What Is Poutine?
Gravy-topped fries with cheese curds, by any other name...
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Fries are fries. But those from Canada — especially Quebec — know that fries can be much more. Top them with gravy and cheese curds, and you've got poutine. And in Quebec and other parts of the country, poutine is as ubiquitous as pizza is in New York City. Poutine isn’t fancy, but done right it’s the ultimate comfort food (and beloved as bar food or next-day hangover relief).
Classic poutine is made of a plate of hot and crispy French fries, topped with chunks of just melting fresh cheese curds, and smothered in a savory and salty brown gravy. It can be found in anywhere from fast food joints to gussied-up versions in more upscale restaurants. Although it’s prolific across Canada, poutine can be found across America, too. And with any super popular dish, there are plenty of creative riffs out there that play to the general theme of poutine, with creative liberties, of course.
Classic poutine hinges on the gravy. You can go super simple, like this recipe with a very easy beef stock-based gravy or get a little more complex with Chuck Hughes' version which adds shallots and garlic, ketchup, apple cider vinegar, peppercorns and more into his gravy.
Chef Jason McLeod, a native of Vancouver Island, now runs a number of restaurants in San Diego including Ironside Fish and Oyster. He found a way to honor his “motherland” while also utilizing local California ingredients and sustainable fish, a big part of his SoCal restaurant.
His version of poutine is made with goat milk cheese curds, Hawaiian Opah gravy/Bolognese and fresh-cut fries.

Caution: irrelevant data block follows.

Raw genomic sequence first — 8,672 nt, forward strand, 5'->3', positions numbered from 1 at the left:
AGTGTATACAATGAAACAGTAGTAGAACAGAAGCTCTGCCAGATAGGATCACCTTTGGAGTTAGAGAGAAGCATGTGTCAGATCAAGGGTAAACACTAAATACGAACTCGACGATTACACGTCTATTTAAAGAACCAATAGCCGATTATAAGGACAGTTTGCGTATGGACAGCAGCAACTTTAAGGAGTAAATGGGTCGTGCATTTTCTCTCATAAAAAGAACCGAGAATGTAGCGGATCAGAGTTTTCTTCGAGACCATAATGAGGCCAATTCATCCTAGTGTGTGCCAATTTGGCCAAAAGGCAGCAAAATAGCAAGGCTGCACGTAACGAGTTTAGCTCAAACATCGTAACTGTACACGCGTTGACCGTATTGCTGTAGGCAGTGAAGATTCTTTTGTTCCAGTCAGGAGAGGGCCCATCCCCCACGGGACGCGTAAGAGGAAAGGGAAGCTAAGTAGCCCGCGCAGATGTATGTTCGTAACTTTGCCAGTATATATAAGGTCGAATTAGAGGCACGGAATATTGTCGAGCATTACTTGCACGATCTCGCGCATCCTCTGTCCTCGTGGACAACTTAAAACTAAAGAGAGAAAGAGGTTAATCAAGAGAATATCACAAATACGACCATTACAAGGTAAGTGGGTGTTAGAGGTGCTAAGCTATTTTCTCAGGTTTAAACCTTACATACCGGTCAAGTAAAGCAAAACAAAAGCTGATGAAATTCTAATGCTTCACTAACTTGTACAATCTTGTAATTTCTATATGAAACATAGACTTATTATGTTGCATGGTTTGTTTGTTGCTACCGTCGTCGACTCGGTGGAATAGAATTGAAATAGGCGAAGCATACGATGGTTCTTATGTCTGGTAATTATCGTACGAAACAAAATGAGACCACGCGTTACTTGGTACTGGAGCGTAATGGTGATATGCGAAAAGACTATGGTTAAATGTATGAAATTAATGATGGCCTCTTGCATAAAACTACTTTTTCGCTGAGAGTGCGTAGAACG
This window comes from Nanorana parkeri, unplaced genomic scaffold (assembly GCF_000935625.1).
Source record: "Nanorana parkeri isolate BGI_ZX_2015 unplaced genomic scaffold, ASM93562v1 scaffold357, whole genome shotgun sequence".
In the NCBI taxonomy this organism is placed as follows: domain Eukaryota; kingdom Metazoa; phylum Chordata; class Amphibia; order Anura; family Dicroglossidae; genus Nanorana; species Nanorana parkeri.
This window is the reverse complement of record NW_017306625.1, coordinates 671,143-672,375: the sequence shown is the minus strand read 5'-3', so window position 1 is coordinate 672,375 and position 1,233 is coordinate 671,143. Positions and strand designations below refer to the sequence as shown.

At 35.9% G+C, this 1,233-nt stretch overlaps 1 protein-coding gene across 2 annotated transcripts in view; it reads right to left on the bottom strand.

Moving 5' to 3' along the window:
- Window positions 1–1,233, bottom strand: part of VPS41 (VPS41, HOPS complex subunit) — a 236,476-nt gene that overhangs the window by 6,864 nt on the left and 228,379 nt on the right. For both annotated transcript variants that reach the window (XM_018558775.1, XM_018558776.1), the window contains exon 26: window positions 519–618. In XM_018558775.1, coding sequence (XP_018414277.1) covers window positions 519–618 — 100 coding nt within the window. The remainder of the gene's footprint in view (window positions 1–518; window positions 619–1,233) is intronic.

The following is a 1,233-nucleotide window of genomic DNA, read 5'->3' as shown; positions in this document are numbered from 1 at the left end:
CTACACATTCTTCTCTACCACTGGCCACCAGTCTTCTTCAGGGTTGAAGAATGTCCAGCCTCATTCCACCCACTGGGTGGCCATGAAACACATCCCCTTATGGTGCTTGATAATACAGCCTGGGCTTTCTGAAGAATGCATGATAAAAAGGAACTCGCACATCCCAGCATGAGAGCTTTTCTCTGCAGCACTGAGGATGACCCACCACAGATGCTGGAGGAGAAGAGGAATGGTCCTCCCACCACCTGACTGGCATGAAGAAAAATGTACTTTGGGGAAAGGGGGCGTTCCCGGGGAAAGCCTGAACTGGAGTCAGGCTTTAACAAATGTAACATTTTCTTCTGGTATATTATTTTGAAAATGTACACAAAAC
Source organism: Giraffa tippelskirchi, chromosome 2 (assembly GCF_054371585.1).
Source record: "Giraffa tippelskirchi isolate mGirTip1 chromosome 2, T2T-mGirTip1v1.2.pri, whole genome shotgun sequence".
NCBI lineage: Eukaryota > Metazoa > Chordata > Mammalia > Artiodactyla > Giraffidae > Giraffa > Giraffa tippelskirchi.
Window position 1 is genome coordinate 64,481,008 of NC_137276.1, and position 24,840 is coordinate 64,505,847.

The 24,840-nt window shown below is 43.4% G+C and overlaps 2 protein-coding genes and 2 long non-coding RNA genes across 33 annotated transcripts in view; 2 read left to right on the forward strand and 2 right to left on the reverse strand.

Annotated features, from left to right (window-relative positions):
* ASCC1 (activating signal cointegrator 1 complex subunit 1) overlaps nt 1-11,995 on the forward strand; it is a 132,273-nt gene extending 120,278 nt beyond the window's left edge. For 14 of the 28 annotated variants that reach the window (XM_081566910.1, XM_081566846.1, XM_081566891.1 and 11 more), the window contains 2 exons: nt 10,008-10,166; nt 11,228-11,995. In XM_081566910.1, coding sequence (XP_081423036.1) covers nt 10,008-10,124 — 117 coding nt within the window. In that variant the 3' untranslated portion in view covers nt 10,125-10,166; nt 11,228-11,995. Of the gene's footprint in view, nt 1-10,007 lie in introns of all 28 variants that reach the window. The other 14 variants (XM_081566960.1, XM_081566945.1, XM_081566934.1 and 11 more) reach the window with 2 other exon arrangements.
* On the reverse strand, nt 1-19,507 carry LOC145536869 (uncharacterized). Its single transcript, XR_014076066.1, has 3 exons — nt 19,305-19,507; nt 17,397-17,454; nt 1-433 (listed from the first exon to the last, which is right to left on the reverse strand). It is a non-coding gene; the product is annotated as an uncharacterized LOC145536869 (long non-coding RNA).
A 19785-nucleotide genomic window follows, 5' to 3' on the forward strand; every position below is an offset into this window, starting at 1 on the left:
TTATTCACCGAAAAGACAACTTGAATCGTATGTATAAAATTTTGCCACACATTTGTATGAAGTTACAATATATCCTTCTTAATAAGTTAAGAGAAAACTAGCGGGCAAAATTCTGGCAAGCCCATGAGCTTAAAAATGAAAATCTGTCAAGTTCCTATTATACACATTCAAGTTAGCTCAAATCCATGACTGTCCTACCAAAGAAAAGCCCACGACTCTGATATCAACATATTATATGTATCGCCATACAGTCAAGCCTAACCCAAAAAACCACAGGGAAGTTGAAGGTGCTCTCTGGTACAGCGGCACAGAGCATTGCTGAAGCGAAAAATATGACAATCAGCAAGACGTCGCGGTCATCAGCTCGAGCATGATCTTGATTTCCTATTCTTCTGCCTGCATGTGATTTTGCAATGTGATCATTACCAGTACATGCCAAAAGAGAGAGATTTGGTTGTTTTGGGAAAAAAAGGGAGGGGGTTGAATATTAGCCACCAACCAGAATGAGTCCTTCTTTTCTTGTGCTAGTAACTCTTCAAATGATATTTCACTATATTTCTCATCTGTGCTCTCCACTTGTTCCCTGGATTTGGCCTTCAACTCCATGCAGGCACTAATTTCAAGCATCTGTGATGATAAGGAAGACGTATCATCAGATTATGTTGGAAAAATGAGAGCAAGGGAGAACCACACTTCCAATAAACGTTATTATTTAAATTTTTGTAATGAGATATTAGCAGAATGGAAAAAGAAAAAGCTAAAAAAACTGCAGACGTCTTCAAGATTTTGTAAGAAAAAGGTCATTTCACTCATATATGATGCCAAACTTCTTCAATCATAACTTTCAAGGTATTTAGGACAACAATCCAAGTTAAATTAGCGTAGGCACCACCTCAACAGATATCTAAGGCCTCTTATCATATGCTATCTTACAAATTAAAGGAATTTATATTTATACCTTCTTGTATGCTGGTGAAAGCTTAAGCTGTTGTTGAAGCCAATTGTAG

“You do not typically see cheese and fish go together but the opah is very similar to beef in so many ways that it ends up being a really incredible pairing and we get to use the scraps of the opah and make a really delicious dish that is from my home country and using a sustainable fish without wasting any of the delicious meat.”
Kelsey Nixon whips up a version with a shrimp gravy that she makes with medium shrimp, shrimp stock, unsalted butter, dry sherry, heavy cream, and tomato paste that’s reminiscent of a shrimp bisque. The gravy is poured over a plate of hot French fries with cheese curds on top.
For a fun spin, swap in chicken for your poutine. You’ll cut some Yukon gold potatoes into fries and bake them in the oven. While they are cooking you’ll make a gravy with scallions, Worcestershire sauce, chicken stock, chicken and peas. That’ll go over those fresh-out-of-the-oven fries, and you’ll scatter mozzarella cheese (or cheese curds if you can find them!) and top with remaining scallions.
Canadians may snuff at calling these versions poutine, but a few extra additions at a lot of flavor. This chorizo version uses sweet potato waffle fries and a sauce that combines both the gravy and cheese elements — taking chorizo mixed with cream cheese, chicken stock, sour cream, pickled jalapeno and hot sauce — and then stirring in cheddar cheese.
Or you could go the cowboy route, with a steak fries base, topped with baked beans, BBQ-spiced ground beef, crispy onion stings and smoked gouda cheese.